], it follows that there must be a gradient in oxygen concentration across the fiber cell layers that build the eye lens. Oxygen consumption is necessary to maintain the low oxygen concentration inside the eye lens; otherwise, the concentration of oxygen should be equal to that outside the lens. The value of the oxygen concentration difference across each fiber cell layer is determined by the rate of oxygen consumption by cells confined inside this concentric fiber cell layer and the oxygen permeability coefficient of the cell layer, which is the sum of the permeability coefficient across a cytoplasm and across two plasma membranes. Profiles of the oxygen partial pressure across the isolated bovine lens were reported in an excellent paper by McNulty et al. [29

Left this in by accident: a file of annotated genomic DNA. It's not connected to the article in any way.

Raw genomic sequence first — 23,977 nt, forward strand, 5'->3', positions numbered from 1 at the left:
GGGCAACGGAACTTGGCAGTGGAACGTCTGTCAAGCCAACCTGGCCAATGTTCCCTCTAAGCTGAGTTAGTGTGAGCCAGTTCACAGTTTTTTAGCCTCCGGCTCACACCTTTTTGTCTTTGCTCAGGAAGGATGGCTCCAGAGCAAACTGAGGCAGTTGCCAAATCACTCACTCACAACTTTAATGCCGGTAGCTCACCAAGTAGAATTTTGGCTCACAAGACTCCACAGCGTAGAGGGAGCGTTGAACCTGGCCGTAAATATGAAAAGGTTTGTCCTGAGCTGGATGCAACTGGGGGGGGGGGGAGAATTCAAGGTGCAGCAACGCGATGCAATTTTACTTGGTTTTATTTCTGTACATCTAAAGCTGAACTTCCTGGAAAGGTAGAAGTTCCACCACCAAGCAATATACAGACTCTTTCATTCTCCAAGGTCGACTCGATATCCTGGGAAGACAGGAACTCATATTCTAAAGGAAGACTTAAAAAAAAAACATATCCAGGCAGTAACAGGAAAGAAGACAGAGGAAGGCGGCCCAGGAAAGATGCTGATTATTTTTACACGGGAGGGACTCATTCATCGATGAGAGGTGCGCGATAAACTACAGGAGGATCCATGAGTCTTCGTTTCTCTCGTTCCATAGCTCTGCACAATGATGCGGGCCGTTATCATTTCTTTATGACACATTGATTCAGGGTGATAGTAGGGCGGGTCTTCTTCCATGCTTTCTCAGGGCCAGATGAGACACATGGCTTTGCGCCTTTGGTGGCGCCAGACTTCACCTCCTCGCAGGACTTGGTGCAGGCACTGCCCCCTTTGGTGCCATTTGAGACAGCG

]. They assume, based on the value of the oxygen diffusion coefficient in plasma membrane from erythrocytes [45
], that oxygen crosses cell membranes readily, and that membranes provide essentially no resistance to the diffusion of oxygen, as the membranes are very thin barriers. We would like to contribute to this discussion by providing the values of the oxygen permeability coefficient across the membrane made of the total lipid extract from the plasma membrane of calf (bovine) lens and by evaluating the possible contribution of the fiber cell plasma membrane to the created gradients of oxygen concentration across the eye lens and to the process of maintaining the oxygen concentration in the eye nucleus at a very low level.
The oxygen permeability coefficient across the membrane can, in principle, be measured directly using stop-flow rapid-mixing apparatus to create an oxygen concentration difference across the membrane. These studies have been criticized because the presence of a thick (~2 μm), unmixed water layer on the membrane surface prevents immediate contact of the oxygenated solution with the membrane [46
]. In other studies, the oxygen permeability coefficient was calculated using the average (single) value of the oxygen diffusion coefficient and the average (single) value of the oxygen membrane concentration [45